This afternoon we arrived at Posada del Tren in Urbina. We’ve had a few clouds, but it’s very pretty and mild. Folks are out on the porch taking in the views, and some are playing chess.
It’s a low-key afternoon. The wood truck just showed up to deliver firewood. A couple of young puppies are here, playing on the grass. They’re showing us their boundless energy and we’re demonstrating our skills in relaxation.
That’s been the defining quality of the day. We are being sure to develop clear contrasts with our hard workdays – our days of ascent. I don’t think I mentioned it, but today we didn’t meet until 11 am to give team members a relaxing morning. That allowed each person to go about their morning rituals with no rush. “Slow coffee” was the word.
Yesterday’s climb of Corazon was moderate in length and strenuousness, but it started with a very early morning and gave us a great workout at altitude. People were understandably tired and enjoyed having a restful night and easy morning.
We left Quito in the late morning and drove a couple of hours to the provincial capital of Ambato where we had lunch. We chose a Mexican restaurant, which we found to be of super high quality.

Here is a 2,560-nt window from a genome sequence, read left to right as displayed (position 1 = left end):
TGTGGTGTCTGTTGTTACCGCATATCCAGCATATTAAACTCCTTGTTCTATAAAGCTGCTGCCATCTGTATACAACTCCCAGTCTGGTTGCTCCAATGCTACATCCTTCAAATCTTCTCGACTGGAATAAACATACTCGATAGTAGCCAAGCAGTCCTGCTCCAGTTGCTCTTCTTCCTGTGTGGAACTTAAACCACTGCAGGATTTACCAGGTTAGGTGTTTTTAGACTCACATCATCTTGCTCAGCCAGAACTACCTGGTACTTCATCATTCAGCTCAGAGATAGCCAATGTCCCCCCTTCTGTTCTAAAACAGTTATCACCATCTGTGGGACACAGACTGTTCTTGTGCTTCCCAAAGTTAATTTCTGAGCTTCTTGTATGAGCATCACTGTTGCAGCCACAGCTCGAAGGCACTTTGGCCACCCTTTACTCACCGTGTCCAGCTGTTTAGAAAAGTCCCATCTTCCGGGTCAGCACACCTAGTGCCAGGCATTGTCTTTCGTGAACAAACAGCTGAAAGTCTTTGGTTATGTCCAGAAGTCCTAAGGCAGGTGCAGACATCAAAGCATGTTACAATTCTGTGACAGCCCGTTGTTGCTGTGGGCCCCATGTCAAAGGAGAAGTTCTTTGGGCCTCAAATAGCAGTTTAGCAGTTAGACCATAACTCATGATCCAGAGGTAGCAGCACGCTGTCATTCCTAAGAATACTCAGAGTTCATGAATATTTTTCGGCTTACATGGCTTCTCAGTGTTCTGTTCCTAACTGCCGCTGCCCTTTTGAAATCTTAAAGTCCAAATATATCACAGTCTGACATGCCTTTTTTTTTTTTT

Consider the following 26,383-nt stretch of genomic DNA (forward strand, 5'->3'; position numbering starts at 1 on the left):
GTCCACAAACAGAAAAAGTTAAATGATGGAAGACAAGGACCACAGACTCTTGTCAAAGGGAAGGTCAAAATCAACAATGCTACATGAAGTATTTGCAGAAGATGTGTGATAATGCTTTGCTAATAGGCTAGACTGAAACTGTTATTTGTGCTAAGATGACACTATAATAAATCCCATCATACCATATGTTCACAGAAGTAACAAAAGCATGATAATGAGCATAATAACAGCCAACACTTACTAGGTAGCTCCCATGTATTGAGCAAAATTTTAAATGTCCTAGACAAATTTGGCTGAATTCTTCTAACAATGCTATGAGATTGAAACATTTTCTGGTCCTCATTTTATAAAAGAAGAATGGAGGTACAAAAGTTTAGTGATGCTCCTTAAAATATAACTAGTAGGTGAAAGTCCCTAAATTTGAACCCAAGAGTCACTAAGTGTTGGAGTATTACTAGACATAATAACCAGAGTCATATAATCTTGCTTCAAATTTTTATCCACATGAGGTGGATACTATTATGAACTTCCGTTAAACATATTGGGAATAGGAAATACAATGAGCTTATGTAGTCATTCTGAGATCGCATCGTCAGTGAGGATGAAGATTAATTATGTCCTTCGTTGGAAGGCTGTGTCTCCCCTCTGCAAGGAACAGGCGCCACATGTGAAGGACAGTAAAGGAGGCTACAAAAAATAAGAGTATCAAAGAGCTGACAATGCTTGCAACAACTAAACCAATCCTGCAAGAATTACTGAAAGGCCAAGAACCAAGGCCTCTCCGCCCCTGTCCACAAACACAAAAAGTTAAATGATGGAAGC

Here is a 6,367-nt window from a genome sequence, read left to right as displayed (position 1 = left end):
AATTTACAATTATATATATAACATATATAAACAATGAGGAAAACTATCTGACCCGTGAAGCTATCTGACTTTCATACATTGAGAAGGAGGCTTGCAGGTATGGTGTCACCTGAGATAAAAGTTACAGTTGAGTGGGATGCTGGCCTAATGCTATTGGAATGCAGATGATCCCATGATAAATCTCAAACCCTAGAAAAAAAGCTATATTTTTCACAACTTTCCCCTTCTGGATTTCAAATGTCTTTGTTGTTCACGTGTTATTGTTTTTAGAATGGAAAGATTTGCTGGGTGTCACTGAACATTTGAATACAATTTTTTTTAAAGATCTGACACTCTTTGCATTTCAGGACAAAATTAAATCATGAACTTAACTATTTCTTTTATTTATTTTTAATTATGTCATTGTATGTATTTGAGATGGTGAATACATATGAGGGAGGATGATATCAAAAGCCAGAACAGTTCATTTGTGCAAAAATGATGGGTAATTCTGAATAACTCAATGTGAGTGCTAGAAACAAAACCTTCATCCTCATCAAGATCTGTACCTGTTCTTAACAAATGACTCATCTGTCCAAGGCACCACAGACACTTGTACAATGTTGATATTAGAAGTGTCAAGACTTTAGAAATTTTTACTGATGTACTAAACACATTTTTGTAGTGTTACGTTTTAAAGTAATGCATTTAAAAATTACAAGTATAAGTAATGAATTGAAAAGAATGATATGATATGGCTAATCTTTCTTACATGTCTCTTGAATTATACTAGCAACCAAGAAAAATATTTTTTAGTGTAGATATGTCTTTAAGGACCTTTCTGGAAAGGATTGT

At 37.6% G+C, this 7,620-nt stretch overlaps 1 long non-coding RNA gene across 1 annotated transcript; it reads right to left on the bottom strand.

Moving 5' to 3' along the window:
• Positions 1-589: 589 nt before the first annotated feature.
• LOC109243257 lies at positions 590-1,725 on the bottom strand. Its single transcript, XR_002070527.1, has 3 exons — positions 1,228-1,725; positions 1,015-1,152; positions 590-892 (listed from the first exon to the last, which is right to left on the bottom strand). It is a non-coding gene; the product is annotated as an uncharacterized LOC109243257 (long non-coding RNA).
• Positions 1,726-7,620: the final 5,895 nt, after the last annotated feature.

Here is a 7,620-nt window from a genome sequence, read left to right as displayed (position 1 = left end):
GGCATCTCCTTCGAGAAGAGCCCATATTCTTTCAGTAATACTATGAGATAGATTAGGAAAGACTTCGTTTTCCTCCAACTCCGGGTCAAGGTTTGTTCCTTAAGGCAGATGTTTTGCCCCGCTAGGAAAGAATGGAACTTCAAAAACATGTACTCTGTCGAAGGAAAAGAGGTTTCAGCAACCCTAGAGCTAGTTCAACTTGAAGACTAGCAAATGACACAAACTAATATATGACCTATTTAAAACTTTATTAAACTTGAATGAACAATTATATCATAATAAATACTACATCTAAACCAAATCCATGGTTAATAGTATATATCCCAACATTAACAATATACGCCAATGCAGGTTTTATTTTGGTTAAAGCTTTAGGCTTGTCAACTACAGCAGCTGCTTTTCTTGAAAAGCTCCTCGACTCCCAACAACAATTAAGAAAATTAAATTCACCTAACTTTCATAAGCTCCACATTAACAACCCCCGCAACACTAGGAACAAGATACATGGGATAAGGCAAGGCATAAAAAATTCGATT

After lunch, we drove 45 minutes up onto the flanks of Chimborazo to Urbina. A lot of us got in 45-minute siestas – it will happen, with full bellies and a gently moving vehicle.
We’re going to have dinner at 7:30. The dish of the night is quinoa stew and judging by the aromas already coming from the kitchen, it’s going to be good!
Tomorrow morning, we will move on to Chimborazo and prepare for our ascent on Wednesday or Thursday. The traditional approach doesn’t have enough snow on it for our preference right now, so we’re using an alternative route that avoids the lower slopes that can be subject to rock fall when they aren’t covered well by snow.
We won’t stay at the hut on Chimborazo but will set up a high camp instead. After meeting the other guides who will be joining us for the ascent at around 11 am at the entrance to the park, we’ll drive to the hut for lunch, then hike about two-and-a-half hours to the high camp. We’ll have porters help us by carrying all the tents, stoves, fuel, and food, while we carry our sleeping bags, pads, and all of our personal gear.
Whoa! Now we’re getting a shower of hail! It’s pea-sized. We have an imposing, single cloud passing by, trying to impress us.
OK, that’s the evening news. We’ll give you an update tomorrow after we get to our camp.